While Medicare may be a cornerstone of keeping older adults healthy and reducing poverty, it’s far from perfect. Closing huge gaps in coverage – some might argue chasms – could improve public health, reduce hospitalizations, help support cognitive function, maintain quality of life and save the health system millions of dollars. But it will literally take an act of Congress for anything to really change.
At October’s Gerontological Society of America Conference in Boston, experts at the “Medicare, What’s Missing” session examined links between systemic health and oral, vision and hearing health. They looked at some major policy gaps and potential fixes. While everyone agreed more needs to be done, true reform will likely happen by baby steps. Continue reading
What’s worse? Losing your vision, memory, speech, hearing or a limb? For many adults, loss of eyesight is the most feared. Eye impairments and lack of appropriate care are a growing problem for many older adults, as it can lead to loss of independence and an increased burden on the health system.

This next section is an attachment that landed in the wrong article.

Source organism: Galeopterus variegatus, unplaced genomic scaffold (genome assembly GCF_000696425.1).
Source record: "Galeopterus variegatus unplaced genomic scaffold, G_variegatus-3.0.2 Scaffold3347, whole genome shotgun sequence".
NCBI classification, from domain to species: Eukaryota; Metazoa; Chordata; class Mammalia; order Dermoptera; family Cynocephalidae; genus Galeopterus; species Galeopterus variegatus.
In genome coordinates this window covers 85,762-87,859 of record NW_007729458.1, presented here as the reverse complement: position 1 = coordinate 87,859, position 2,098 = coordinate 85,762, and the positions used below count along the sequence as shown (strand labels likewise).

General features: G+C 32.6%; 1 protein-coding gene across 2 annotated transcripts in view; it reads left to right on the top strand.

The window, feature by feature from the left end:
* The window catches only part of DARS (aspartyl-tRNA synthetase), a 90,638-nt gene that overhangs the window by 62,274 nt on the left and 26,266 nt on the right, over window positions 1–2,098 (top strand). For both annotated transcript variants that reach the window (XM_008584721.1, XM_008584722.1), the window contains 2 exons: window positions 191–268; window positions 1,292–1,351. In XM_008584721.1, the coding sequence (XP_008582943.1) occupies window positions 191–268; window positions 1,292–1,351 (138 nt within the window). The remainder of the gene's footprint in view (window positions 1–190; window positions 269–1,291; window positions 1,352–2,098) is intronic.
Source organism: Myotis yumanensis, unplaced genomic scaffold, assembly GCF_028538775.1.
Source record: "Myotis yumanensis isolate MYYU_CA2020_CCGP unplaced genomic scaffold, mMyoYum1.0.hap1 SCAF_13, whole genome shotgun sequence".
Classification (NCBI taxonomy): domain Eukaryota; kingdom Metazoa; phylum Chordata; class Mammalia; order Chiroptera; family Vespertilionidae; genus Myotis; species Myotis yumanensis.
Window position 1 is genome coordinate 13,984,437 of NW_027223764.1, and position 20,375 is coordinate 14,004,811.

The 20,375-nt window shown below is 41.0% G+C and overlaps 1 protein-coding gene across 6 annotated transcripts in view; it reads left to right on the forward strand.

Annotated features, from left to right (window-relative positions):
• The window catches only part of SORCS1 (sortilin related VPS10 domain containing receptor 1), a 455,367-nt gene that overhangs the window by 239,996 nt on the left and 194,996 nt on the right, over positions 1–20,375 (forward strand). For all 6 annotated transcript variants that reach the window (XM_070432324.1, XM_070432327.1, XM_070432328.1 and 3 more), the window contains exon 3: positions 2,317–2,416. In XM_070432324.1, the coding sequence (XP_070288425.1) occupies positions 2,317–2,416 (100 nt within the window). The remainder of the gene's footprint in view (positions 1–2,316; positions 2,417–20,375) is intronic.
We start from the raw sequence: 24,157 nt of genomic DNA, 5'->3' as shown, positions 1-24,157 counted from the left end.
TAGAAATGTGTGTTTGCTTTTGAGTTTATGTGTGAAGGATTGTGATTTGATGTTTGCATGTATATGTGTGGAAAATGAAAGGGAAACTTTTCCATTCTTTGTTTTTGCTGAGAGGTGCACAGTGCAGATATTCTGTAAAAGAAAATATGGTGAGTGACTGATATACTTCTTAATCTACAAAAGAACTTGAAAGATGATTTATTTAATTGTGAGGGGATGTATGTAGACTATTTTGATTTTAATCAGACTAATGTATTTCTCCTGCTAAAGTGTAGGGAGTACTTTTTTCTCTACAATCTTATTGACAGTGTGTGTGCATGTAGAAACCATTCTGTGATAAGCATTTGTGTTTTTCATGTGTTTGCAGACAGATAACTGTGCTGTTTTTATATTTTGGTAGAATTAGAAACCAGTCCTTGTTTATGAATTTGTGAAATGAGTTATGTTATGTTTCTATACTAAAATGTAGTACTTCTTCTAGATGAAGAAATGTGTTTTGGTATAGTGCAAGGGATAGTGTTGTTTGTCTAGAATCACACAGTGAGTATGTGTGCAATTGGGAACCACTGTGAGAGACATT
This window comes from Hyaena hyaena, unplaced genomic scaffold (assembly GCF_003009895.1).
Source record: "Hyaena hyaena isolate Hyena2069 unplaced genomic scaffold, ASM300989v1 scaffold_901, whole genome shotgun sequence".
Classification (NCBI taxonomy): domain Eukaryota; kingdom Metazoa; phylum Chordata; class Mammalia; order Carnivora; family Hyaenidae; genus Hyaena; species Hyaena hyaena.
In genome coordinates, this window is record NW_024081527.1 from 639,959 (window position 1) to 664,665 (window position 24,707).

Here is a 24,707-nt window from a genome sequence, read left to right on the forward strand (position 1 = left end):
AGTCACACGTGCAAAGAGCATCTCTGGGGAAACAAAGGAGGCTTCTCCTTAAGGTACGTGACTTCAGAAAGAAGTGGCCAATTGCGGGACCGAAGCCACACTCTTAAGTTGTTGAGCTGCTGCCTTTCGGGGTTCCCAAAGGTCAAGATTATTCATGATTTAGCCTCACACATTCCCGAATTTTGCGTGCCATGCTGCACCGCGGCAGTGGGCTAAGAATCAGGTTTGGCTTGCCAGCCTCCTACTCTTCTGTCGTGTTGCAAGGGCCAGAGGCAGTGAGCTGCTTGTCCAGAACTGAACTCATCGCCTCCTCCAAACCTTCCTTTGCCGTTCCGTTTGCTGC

In a recent nationwide poll, researchers from Johns Hopkins University School of Medicine, found that the nearly half of respondents (47.4 percent) across all ethnic and racial groups described loss of eyesight as the worst ailment that could happen to them Continue reading
America’s 55 million Medicare beneficiaries would receive comprehensive dental, vision and hearing benefits under a bill introduced this month in Congress.
HR 5396 (Medicare Dental, Vision and Hearing Benefit Act of 2016) is given no chance of passage by Govtrack.us, a website that tracks Congressional legislation and computes the probability for enactment. But the bill serves of a reminder of gaps in Medicare coverage that represent significant challenges to many elderly and disabled Americans. Continue reading
Sitting in the waiting room of my ophthalmologist’s office was an elderly man, who I later learned was 100 years old, perhaps 102, no one was sure.
He could walk with the help of his aide and a sturdy cane and his cognition seemed good. My doctor later told me that this gentleman’s eyesight was as good or better than someone 20 or 25 years younger.
It got me thinking about what happens to our eyes as we age.
Why do some people maintain good vision well into their 90s while others struggle with serious visual decline at a younger age? Loss of vision significantly impacts a senior’s independence, which in turn, may lead to depression. Continue reading